By: Ranjan K Baruah
Whether we accept it or not, the fact is that it is very difficult to live without plastic bags. It has become an important part of our life as it has many immediate advantages for us. Its adverse impact is known to us but still many of us use plastic bags for different purposes. We are both creatures and moulder of our environment, which gives us physical sustenance and affords us the opportunity for intellectual, moral, social and spiritual growth. By 2011, worldwide one million plastic bags were consumed every minute. That has gone up by leaps and bounds with every passing year.
A rare novelty in the 1970s, plastic shopping bags are now an omnipresent global product, produced at a rate of one trillion a year and they have become one of the greatest challenge for the environment. 1933 Polyethylene, the most commonly used plastic, is created by accident at a chemical plant in Northwich, England. While polyethylene had been created in small batches before, this was the first synthesis of the material that was industrially practical, and it was initially used in secret by the British military during World War II.
In 1965, the one-piece polyethylene shopping bag is patented by the Swedish company Celloplast. Designed by engineer Sten Gustaf Thulin, the plastic bag quickly begins to replace cloth and plastic in Europe. Plastic companies begin to aggressively market their product as superior to paper and reusable bags by 1979. Bangladesh is the first country in the world to implement a ban on thin plastic bags in 2002, after it was found they played a key role in clogging drainage systems during disastrous flooding. Other countries begin to follow suit.
We are aware that 5 June is celebrated as World Environment Day (WED) which is observed in more than 100 countries around the world. The celebration of this day provides us with an opportunity to broaden the basis for an enlightened opinion and responsible conduct by individuals, enterprises and communities in preserving and enhancing the environment.
Each WED is organized around a theme that focuses attention on a particularly pressing environmental concern. The theme for this year, “Beat Plastic Pollution,” is a call to action for all of us to come together to combat one of the great environmental challenges of our time. The theme invites us all to consider how we can make changes in our everyday lives to reduce the heavy burden of plastic pollution on our natural places, our wildlife – and our own health. While plastic has many valuable uses, we have become over-reliant on single-use or disposable plastic – with severe environmental consequences.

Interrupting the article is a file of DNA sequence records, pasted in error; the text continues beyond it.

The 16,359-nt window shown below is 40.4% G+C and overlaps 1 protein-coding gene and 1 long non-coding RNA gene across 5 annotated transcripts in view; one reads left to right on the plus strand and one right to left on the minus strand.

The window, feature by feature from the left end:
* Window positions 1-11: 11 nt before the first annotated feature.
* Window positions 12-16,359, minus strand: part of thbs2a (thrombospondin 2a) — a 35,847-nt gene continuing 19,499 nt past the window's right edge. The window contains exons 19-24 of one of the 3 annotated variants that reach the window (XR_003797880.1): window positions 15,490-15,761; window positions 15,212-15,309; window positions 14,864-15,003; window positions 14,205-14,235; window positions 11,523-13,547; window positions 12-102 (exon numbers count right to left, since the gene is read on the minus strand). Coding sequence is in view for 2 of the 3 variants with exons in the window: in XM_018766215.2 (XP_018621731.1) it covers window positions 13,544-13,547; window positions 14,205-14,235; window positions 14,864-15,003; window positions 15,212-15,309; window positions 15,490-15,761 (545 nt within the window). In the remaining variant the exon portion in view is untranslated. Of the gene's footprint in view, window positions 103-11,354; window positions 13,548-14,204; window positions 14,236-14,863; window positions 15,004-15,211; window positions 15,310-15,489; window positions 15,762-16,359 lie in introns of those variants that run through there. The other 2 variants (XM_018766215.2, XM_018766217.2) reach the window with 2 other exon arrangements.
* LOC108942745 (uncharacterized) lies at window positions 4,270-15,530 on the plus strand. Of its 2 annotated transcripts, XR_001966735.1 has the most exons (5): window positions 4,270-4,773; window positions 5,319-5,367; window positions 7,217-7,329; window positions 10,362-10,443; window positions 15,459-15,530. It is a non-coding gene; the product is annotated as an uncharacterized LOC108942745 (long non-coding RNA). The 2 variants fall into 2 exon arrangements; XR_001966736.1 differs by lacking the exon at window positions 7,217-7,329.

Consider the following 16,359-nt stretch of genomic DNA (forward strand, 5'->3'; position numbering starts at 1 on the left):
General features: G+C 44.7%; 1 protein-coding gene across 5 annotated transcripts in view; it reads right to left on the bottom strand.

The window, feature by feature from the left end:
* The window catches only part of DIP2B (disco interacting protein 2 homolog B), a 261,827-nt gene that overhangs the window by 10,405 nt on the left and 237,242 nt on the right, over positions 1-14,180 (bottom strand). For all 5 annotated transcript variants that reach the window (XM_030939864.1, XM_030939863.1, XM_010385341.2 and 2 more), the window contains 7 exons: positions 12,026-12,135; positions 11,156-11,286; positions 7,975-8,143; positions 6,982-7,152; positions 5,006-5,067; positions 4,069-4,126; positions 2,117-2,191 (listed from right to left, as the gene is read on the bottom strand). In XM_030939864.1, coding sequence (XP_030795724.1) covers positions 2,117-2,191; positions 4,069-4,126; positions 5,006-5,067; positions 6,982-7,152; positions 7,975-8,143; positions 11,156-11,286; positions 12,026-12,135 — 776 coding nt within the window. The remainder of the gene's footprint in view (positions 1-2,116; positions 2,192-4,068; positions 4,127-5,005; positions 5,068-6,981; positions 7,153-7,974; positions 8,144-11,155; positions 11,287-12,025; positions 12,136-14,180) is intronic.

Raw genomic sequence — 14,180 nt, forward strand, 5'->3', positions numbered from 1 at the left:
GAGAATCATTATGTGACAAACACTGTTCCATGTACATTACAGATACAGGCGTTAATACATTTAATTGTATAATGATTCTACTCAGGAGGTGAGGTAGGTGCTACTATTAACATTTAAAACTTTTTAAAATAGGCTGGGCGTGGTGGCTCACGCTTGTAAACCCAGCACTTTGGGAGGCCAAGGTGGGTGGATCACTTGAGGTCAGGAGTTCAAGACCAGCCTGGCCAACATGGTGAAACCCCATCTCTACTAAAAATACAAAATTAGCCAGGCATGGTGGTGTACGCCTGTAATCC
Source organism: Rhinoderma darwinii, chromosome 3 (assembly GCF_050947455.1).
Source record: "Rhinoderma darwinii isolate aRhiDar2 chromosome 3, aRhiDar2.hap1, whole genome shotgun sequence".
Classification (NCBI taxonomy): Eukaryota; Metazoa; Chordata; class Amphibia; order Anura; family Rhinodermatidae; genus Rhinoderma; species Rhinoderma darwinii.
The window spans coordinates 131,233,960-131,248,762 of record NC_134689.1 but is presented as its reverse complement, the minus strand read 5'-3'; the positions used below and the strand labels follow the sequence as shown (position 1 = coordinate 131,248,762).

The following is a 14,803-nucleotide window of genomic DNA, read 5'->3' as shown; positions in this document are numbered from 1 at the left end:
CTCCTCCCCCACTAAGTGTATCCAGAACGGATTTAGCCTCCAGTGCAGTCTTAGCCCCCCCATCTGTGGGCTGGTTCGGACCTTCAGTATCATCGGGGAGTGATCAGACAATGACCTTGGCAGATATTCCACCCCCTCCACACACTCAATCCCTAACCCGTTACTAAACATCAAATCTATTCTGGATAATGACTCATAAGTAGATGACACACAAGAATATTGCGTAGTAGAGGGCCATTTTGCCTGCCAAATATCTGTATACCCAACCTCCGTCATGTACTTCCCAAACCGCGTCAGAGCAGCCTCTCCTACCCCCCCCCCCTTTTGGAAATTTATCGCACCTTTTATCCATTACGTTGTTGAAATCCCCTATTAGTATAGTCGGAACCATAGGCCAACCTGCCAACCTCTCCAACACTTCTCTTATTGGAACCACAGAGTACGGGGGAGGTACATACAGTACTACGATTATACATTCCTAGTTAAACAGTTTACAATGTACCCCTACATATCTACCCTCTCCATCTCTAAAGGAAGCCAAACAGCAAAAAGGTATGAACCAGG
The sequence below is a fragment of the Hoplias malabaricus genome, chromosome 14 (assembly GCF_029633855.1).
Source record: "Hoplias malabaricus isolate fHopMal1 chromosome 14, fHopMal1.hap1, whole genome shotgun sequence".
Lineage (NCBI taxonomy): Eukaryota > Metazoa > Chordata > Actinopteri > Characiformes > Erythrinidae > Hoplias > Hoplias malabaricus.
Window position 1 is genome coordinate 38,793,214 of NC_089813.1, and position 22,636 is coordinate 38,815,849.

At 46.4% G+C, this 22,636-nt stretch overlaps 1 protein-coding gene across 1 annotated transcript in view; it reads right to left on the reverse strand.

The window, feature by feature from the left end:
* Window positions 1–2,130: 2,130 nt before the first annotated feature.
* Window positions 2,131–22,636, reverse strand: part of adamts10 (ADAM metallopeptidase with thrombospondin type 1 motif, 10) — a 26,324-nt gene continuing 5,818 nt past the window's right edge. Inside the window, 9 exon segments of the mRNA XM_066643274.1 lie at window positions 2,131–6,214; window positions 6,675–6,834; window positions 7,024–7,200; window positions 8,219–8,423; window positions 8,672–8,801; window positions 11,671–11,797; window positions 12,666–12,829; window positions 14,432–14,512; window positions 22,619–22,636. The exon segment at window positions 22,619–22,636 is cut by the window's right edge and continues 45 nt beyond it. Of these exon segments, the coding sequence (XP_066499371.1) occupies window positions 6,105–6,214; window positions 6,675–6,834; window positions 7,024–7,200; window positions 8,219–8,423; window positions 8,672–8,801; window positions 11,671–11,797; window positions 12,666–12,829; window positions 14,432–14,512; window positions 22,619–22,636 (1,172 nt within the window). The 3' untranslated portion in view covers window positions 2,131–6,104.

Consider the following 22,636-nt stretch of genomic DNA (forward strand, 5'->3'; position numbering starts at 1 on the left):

The year 1972 marked a turning point in the development of international environmental politics: the first major conference on environmental issues, convened under the auspices of the United Nations, was held from June 5-16 in Stockholm (Sweden). Later that year, on 15 December, the General Assembly adopted a resolution (A/RES/2994 (XXVII)) designating June 5 as World Environment Day. Also on 15 December, the General Assembly adopted another resolution (A/RES/3000 (XXVII)) that led to the creation of the United Nations Environment Programme (UNEP), the specialized agency on environmental issues. The Day has developed into a global platform for taking action on urgent environmental issues. Millions of people have taken part over the years, helping drive change in our consumption habits, as well as in national and international environmental policy.
On his message António Guterres, Secretary-General of UN has said that “a healthy planet is essential for a prosperous and peaceful future. We all have a role to play in protecting our only home, but it can be difficult to know what to do or where to start. That’s why this World Environment Day has just one request: beat plastic pollution.”
This year #BeatPlasticPollution is chosen as the theme of World Environment Day, hosted this year by India. Companies and governments around the world continue to announce new pledges to tackle plastic waste. We can be a part of a global movement to break up with plastic. Every WED has a different global host country, where the official celebrations take place. This year it is India.
The 2030 Agenda for Sustainable Development states our resolve “to ensure the lasting protection of the planet and its natural resources”. In particular, Goals 14 and 15 focus on protecting under water and on land ecosystems, as well as on sustainably using marine and terrestrial resources. As the day provides opportunity to take action and make a difference, so, it is up to us and our activities. Can we beat plastic pollution or we are going to bring more trouble to our planet is the issue? We must take action as we do not have any other planet to live in. Lets us take up the challenge and participate to beat plastic pollution. (With direct input from UN publication. Feedback may be sent to email@example.com)